A concerns notice is sent to a person who has made defamatory statements, giving them an opportunity to respond and make amends. They might, for example, offer to retract the statements or issue a public apology.
In the event that a reasonable offer is made but is not accepted, that reasonable offer may provide a complete defence if legal action is taken by the person who alleges defamation. It is up to the judge to determine whether or not the offer ought to have been accepted and in doing so will consider whether it was a reasonable offer.
Issuing a concerns notice gives a person who may have breached the Act an opportunity to prevent a claim being made against them by putting forward a reasonable offer. It also gives the victim of the alleged defamation an option for correcting the comments, therefore protecting their reputation.
To be able to use the reasonable offer as a defence in any subsequent legal action the offer:
- Must be in writing,
- Must indicate that it is an offer to make amends under the Defamation Act,
- Must include an offer to publish a reasonable correction of the matters in question; and
- May include an offer to pay the other party’s reasonable expenses incurred before the offer was made.
Whilst the offer may include an offer to pay the compensation, this is not a requirement. However, it would be relevant when considering whether the offer was reasonable, if proceedings are commenced.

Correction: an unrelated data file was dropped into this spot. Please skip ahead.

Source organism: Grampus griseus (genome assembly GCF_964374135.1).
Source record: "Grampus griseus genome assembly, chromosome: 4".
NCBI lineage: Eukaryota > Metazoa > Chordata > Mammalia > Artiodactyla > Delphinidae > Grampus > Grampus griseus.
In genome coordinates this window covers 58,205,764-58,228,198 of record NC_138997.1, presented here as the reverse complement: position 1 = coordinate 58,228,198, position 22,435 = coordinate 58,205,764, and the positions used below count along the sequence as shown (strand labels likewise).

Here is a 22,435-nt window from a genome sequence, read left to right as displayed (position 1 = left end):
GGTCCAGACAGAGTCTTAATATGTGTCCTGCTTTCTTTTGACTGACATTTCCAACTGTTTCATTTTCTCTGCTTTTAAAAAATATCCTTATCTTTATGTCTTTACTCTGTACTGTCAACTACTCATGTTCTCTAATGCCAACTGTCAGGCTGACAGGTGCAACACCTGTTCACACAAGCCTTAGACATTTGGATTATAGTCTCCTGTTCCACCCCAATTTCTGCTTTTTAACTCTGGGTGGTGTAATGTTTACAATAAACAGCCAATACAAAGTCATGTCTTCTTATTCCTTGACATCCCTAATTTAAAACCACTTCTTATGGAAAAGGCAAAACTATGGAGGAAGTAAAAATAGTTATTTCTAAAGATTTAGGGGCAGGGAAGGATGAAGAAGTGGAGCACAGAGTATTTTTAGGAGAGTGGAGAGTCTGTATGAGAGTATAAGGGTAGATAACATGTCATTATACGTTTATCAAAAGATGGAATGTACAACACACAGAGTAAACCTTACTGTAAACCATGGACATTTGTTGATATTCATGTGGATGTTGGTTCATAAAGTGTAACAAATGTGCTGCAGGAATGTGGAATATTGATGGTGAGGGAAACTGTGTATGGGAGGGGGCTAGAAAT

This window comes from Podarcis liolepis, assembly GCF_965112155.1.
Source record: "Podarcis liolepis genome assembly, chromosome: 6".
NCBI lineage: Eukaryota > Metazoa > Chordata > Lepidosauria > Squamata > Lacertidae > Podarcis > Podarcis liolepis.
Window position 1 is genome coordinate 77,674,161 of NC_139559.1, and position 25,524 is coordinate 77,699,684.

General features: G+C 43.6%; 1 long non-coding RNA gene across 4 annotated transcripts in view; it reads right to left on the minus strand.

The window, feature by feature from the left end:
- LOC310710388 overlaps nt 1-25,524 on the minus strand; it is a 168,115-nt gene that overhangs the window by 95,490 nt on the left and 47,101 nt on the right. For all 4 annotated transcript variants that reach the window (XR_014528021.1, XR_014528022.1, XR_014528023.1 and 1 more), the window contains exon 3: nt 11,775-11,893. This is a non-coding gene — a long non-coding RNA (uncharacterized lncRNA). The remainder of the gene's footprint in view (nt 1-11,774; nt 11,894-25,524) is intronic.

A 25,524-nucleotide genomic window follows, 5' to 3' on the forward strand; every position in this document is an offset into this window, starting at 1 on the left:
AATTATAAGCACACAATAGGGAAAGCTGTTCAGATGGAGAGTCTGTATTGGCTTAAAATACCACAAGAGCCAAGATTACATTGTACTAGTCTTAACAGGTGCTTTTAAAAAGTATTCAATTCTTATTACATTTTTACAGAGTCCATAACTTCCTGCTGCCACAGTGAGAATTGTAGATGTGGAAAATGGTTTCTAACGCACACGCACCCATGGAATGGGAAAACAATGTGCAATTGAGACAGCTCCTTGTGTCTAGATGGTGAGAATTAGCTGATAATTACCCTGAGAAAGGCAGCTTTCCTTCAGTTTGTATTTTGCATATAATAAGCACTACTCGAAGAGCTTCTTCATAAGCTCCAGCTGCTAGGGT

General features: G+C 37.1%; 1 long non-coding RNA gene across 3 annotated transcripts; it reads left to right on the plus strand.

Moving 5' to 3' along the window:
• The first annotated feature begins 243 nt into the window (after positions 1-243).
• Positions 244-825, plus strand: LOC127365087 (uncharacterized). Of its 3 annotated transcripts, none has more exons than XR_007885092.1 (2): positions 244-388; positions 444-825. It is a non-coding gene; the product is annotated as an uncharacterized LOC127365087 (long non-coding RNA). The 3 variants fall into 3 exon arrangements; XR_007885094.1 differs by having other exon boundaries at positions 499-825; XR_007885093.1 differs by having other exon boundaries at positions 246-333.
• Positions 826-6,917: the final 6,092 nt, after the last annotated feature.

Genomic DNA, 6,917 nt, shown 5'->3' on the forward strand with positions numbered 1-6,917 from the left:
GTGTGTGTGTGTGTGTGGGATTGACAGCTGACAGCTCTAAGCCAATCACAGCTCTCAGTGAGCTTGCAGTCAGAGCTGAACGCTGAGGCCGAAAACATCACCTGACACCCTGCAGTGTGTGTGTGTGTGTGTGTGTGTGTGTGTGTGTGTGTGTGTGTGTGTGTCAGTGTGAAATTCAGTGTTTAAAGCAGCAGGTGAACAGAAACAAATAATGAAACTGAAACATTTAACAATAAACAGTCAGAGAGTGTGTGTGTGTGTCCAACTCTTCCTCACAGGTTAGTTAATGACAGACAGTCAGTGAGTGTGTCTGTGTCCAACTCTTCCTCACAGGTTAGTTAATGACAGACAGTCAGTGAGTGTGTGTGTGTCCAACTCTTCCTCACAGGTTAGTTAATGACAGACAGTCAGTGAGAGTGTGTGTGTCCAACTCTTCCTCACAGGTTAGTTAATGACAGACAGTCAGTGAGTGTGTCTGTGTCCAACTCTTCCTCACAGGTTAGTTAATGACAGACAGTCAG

A concerns notice is therefore an appropriate tool when you are seeking to resolve a matter quickly, usually with an apology and sometimes with compensation.
In many cases, a person may not respond to a concerns notice. This means that they have lost the opportunity to put forward an offer and to prevent proceedings being initiated against them.
Seek Legal Advice
If you wish to commence proceedings in relation to a defamation matter, you must do so within twelve (12) months from the date of publication of the comments. If you would like further information regarding defamation or general media law advice, please do not hesitate to contact one of our experienced solicitors on (02) 9963 9800 or via the contact form here.